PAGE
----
Search billions of records on Ancestry.com

                                                RETURN  TO  OAKCHIA

                                                   by Ann Harwell Gay

 

Click for Larger Image
Photo courtesy of Paul Gay, 1997
Click on the photo for a full-size version

Note:  Oakchia is private property and permission to visit is necessary.  This article

            first appeared in The Choctaw Advocate, Butler, AL  June 4, 2004

 

            “Last night I dreamt of Manderlay”.  So begins the romantic novel Rebecca by Daphne DuMaurier.

            But last night I dreamt of Oakchia, Choctaw County’s 1838 plantation house which still today echoes its stories of romance, love and laughter and also deep tragedy.  I returned to Oakchia recently with Evington descendants, one  the Mayor of her town of East New Market, Maryland and another with her daughter from Prattville.  The cousins said their grandmother always spoke lovingly of the grace, beauty and hospitality of the place when she lived there in the long, long ago. 

            This article is mostly about the second Caroline, affectionately called “Miss Priss”, who presided over Oakchia.  Her married name was Caroline Evington.   But this  background  may be helpful.

            FIRST  OWNERS, GREEN BERRY AND CAROLINE  CHANEY

            The old white two story frame house still sits triumphant in its isolated setting amid tall green pines and oaks near the Tombigbee River in North East Choctaw County.

Built by plantation owner Green Berry Chaney, his wife Caroline was the first to preside over the place.  They produced 13 children, many of them dying at early ages.  Chaney owned nearly 20,000 acres of land and 200 or more slaves and was probably the richest man in Choctaw County in 1850.  In  January of 1853, he died in Selma.

            Miss Priss, one of the Chaney daughters,  was born in 1846.  Her older brothers and sisters were sent away from home for their education. Emanuel, the black sheep of the family who was later tried for a Mobile murder, had studied medicine in Philadelphia.  One sister Virginia was taken to school in Kentucky by her father.  A brother Bailey died at age 19 while in school in Nashville, TN.  But Miss Priss and the younger siblings of this large family were schooled nearer to home, at the highly regarded Academy at Mount Sterling.

            Miss Priss at an early age learned the sorrows of life  Only seven years old when her father died, she was 20 when her mother died.  Her oldest brother Emanuel died in October 1853, only eight months after their father. That brought on a long series of lawsuits and counter suits by Emanuel’s widow.  Miss Priss’s sister, one of the twins, Octavia Chaney Denson, wife of only one year of  F. S. Denson, died in 1855.  Brothers Bailey and Albert B. died in 1857 and 1859.  Another brother Percy died in infancy.

            After Green Berry Chaney died (1853) his family, ruled over wisely by his widow Caroline, continued to live at Oakchia.  Much happened as the years after 1838 went by  including the creation of Choctaw County, which took  Oakchia from Sumter County in 1847, and the worst war in our nation’s history (1861-1865) which destroyed most of the wealth of the South, but not its will to survive and recover. Miss Priss’s brother William P. Chaney, who served in the C.S.A.’s dashing cavalry escort company The Ruffin Dragoons  from Choctaw County, came home to find his family’s fortune in slaves gone and the Confederate Bonds they had invested in worthless.  But they still had the house and the land.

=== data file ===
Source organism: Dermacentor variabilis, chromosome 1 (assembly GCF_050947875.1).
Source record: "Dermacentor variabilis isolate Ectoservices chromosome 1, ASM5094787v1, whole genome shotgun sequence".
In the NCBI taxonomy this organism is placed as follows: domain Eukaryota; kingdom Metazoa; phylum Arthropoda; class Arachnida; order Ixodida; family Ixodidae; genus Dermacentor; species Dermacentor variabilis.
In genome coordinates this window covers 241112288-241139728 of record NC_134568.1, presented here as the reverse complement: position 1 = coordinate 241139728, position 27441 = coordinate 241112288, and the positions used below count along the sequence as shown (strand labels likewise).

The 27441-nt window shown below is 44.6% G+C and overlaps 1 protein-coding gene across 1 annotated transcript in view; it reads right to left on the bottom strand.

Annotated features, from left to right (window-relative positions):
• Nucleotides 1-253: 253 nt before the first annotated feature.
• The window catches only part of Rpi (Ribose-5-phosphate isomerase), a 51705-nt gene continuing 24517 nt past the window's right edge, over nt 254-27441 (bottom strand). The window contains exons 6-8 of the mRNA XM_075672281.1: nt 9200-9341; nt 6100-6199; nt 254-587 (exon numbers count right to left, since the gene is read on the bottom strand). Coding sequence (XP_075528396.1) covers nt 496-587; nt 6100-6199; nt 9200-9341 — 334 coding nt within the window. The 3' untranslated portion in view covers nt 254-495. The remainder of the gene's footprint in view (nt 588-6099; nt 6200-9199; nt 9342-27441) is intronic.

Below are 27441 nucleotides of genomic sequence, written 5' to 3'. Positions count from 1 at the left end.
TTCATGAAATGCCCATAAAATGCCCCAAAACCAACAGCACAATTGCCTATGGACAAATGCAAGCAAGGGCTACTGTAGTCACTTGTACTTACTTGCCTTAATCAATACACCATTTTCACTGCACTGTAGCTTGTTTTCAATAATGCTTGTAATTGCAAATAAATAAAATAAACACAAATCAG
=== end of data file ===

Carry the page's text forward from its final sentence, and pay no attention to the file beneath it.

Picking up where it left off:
WILLIAM H. AND  CAROLINE CHANEY  EVINGTON

            How William H. Evington, born in Missouri,  came on the scene is a mystery, but in Sumter County there was a group of men from Missouri  who had fought for the Confederacy.  They chose to remain in the area after the war and were known as the Missouri soldiers.  An 1864 Sumter County newspaper reported that Capt. W. H. Evington was Choctaw County’s Enrolling Officer  for the Conscripting Office in Montgomery, with his office in Butler.    One day tall, blue eyed, handsome Evington  came to call at Oakchia and the minute that Miss Priss came out on the steps to greet him, sparks flew between them.   The wedding was on August 25, 1865, probably at Oakchia.

            Sometime after the war was over, the widowed mother Caroline Chaney, who had married W. J. Alston in Marengo County, decided to go to Brazil where slavery was still legal and purchase a plantation there.  Taking some of the family and ex-slaves, they got as far a Mexico before Caroline died and was buried there.  The family returned home and her will was filed for probate in Choctaw County June 18, 1866.  Mother Caroline was smart enough to leave a will (unlike her husband Green Berry and oldest son Emanuel).  In it she provided for Mr. Alston to be given enought money to live comfortably the rest of his life.  Her will also stated that since the older children had inherited land and slaves from their uncle Peyton Chaney and their father Green Berry, and had been given good educations, the youngest children were to inherit Oakchia and all her land holdings.  This did not please Mr. Alston, who filed suit to have control of the estate and to sell his wife’s property.  The Court named mother Caroline’s son-in-law William J. Gilmore Administrator instead of Alston, and more lawsuits followed.